James Webb Space Telescope

James Webb Space Telescope

Photo credit: NASA

The James Webb Space Telescope, also known simply as Webb, is the most complex and powerful space telescope ever built. Webb will allow researchers to capture images of some of the first galaxies ever formed by peering deeper into the Universe—and consequently back in time—to just 200 million years after the Big Bang.

Researchers from the National Research Council Canada (NRC) Herzberg Astronomy and Astrophysics Research Centre have played an important role on the Canadian Webb team, led by the Canadian Space Agency (CSA), contributing to both the science and technology behind the telescope. Once the telescope is commissioned and ready for science, several NRC astronomers are slated to lead research programs in the quest to better understand the Universe and our origins.

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Research using Webb

NRC astronomers are leading both guaranteed time observations and general observations.

Guaranteed Time
Project Researcher Hours
Canadian Near-Infrared Imager and Slitless Spectrograph (NIRISS) Unbiased Cluster Survey (CANUCS) Dr. Chris Willott
Principal Investigator
Planets in Formation Around Young Stars: NIRISS Aperture Masking Interferometry (AMI) Observations of Transition Disk Systems Dr. Doug Johnstone
Principal Investigator
General observations – Cycle 1
Project Researcher Hours
Unveiling Stellar Light from Host Galaxies of z~6 Quasars Dr. Madeline Marshall
Principal Investigator
Do Massive Black Holes Come in Small Packages? A Census of Black Holes in Compact Stellar Systems in the Virgo Cluster Dr. Patrick Côté
Co-Principal Investigator
An Ultra-Sensitive Pencil Beam Search for 10 km Trans-Neptunian Objects Dr. Wesley Fraser
Co-Principal Investigator

NRC contributions to James Webb Space Telescope

The NRC has played an important role on both the Canadian Webb science and instrumentation teams.

Science Team

The NRC has played a leadership role in the science mission for Webb from the earliest days. As co-lead of the Science team, NRC's Dr. John Hutchings, and later Dr. Chris Willott, have helped to define the science targets and goals for NIRISS, 1 of 2 instruments Canada developed for Webb.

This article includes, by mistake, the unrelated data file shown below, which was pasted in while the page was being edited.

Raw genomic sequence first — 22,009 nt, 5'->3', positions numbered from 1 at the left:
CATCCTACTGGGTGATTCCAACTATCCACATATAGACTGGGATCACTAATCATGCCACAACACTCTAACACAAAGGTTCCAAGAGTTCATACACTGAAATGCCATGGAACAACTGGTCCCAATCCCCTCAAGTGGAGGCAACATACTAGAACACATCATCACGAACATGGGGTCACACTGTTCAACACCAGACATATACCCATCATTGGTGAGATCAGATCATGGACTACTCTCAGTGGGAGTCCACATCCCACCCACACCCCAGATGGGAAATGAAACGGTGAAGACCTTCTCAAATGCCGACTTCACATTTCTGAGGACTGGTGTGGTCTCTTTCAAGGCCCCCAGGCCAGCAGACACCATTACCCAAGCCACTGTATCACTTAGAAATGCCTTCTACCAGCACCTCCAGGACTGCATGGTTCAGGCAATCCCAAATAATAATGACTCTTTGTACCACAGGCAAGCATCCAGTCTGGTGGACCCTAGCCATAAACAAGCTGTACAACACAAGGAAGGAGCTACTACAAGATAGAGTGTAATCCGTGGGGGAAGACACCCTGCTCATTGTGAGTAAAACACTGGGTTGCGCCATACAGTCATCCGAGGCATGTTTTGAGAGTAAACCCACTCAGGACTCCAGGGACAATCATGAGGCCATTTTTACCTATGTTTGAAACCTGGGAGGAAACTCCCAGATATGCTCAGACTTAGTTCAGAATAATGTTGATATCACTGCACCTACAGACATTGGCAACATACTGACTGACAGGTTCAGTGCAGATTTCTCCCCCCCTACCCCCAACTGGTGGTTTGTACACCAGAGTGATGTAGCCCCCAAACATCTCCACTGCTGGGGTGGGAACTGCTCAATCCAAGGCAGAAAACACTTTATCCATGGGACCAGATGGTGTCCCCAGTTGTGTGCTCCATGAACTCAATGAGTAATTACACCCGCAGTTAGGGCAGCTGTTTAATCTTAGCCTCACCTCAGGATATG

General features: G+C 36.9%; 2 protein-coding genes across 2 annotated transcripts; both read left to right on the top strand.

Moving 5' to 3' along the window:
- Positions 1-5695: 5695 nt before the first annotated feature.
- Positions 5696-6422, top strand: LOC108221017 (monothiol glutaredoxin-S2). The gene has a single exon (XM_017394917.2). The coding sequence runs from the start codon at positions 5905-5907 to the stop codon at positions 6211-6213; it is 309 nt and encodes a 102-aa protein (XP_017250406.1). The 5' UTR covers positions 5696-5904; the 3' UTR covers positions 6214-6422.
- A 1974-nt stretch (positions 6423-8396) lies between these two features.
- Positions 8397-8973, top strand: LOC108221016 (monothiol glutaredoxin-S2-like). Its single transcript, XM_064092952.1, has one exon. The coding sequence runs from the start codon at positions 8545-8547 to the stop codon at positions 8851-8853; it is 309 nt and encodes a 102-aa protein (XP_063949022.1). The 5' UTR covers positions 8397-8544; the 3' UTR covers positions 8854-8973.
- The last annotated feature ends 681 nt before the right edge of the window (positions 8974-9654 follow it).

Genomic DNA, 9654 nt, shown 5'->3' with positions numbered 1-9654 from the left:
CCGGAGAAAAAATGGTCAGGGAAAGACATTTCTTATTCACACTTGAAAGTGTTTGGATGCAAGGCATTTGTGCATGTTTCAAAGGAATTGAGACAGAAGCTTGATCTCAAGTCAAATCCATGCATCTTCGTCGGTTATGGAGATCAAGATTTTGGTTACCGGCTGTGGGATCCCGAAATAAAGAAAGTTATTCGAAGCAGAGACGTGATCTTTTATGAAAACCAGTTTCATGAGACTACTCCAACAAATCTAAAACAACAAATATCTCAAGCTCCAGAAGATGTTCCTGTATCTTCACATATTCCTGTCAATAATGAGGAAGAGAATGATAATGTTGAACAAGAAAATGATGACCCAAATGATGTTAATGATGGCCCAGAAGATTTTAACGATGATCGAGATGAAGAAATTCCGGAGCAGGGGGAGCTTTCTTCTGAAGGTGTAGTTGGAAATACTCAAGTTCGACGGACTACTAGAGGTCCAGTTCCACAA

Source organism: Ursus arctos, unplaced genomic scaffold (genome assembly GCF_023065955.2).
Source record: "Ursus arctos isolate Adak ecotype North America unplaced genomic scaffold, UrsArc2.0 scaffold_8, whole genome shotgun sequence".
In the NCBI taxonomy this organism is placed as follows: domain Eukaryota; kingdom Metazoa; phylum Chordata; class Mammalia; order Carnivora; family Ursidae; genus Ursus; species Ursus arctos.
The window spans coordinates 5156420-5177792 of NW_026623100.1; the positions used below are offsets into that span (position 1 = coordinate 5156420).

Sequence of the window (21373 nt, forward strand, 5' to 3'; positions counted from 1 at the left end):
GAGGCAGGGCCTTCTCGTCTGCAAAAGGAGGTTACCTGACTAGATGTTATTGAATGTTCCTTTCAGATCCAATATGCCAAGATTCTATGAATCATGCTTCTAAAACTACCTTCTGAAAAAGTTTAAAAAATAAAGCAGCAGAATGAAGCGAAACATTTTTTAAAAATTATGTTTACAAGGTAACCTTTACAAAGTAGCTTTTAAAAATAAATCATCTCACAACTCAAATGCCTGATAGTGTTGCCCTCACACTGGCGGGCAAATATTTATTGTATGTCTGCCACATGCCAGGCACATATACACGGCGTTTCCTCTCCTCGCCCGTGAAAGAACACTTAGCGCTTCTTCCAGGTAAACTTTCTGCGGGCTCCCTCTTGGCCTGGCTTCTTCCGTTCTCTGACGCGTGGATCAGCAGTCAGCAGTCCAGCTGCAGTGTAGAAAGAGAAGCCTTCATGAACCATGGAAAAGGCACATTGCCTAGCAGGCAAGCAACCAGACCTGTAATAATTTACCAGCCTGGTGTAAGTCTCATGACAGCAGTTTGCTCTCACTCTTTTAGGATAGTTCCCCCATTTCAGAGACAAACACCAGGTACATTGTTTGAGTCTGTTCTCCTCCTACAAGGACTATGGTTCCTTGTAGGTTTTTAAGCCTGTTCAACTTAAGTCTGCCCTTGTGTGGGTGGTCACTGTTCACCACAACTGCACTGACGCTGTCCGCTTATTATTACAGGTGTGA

• Dr. Chris Willott
    Canadian Webb project scientist
  • Dr. John Hutchings
    Canadian Webb project scientist

Instrumentation Team

Canada is contributing 2 important elements to Webb. NRC's scientists and engineers have been an integral part of the instrumentation team, including designing the guidance technology that Canada is providing to Webb.

  • Fine Guidance Sensor (FGS): The FGS can select a star from a catalogue of nearly 1 billion, and allow astronomers to determine its position, locate the target and track moving targets, and remain steadily locked on it, with very high precision. A team of astronomers at the NRC developed the optical design and performance of the FGS.
  • Near-Infrared Imager and Slitless Spectrograph (NIRISS): NIRISS is a scientific instrument designed to probe many astronomical objects, from exoplanets to distant galaxies. Using a camera sensitive to infrared wavelengths, NIRISS will capture the infrared light emitted by objects and gather information about their spectra. NRC contributed to the NIRISS instrumentation team, including developing the wide-field slitless spectroscopy mode.

Archiving public data from Webb

Once Webb begins astronomical observations, all publicly available data will be archived in the NRC's Canadian Astronomy Data Centre (CADC), one of 2 international archive hosts. While obtaining time on Webb is highly competitive, the public data shared on the CADC will allow astronomers around the world to benefit from the first rounds of research data. In addition, the CADC's Webb Science Portal will provide Canadian users with the specific tools and resources needed to analyze Webb data.

The CADC has a long history of working with NASA—in fact, the CADC was originally created to archive data from Webb's predecessor, the Hubble Space Telescope, and make that data accessible to users around the world. The detailed information that describes every Hubble and Webb observation uses the Common Archive Observation Model developed by the CADC.

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